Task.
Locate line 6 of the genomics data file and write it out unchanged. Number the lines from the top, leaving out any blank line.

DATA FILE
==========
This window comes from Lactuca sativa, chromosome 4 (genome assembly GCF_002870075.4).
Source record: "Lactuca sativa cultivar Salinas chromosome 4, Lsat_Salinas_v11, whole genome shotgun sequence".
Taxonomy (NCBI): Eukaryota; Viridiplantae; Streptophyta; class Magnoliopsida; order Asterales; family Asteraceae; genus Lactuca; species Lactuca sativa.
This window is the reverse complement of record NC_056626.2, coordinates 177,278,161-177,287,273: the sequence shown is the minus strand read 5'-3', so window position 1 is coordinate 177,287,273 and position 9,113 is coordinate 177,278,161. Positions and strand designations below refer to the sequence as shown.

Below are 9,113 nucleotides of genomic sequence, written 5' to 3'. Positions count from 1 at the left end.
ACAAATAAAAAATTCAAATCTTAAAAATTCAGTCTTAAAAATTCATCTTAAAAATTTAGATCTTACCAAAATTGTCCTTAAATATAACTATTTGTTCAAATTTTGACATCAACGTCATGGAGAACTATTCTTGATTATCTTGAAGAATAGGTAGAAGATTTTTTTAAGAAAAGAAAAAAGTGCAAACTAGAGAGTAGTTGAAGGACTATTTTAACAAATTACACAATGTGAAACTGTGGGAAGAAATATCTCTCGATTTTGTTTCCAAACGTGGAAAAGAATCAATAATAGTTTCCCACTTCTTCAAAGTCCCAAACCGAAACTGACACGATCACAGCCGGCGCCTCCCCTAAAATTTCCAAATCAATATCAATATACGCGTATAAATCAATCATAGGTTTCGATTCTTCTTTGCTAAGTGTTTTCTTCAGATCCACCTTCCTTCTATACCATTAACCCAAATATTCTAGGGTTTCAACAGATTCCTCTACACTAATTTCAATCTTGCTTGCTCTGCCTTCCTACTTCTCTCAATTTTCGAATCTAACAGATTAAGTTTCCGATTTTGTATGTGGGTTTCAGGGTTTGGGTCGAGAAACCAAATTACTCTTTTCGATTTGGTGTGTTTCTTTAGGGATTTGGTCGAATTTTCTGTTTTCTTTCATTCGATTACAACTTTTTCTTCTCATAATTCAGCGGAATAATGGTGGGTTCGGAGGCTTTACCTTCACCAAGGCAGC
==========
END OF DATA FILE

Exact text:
ACAAATAAAAAATTCAAATCTTAAAAATTCAGTCTTAAAAATTCATCTTAAAAATTTAGATCTTACCAAAATTGTCCTTAAATATAACTATTTGTTCAAATTTTGACATCAACGTCATGGAGAACTATTCTTGATTATCTTGAAGAATAGGTAGAAGATTTTTTTAAGAAAAGAAAAAAGTGCAAACTAGAGAGTAGTTGAAGGACTATTTTAACAAATTACACAATGTGAAACTGTGGGAAGAAATATCTCTCGATTTTGTTTCCAAACGTGGAAAAGAATCAATAATAGTTTCCCACTTCTTCAAAGTCCCAAACCGAAACTGACACGATCACAGCCGGCGCCTCCCCTAAAATTTCCAAATCAATATCAATATACGCGTATAAATCAATCATAGGTTTCGATTCTTCTTTGCTAAGTGTTTTCTTCAGATCCACCTTCCTTCTATACCATTAACCCAAATATTCTAGGGTTTCAACAGATTCCTCTACACTAATTTCAATCTTGCTTGCTCTGCCTTCCTACTTCTCTCAATTTTCGAATCTAACAGATTAAGTTTCCGATTTTGTATGTGGGTTTCAGGGTTTGGGTCGAGAAACCAAATTACTCTTTTCGATTTGGTGTGTTTCTTTAGGGATTTGGTCGAATTTTCTGTTTTCTTTCATTCGATTACAACTTTTTCTTCTCATAATTCAGCGGAATAATGGTGGGTTCGGAGGCTTTACCTTCACCAAGGCAGC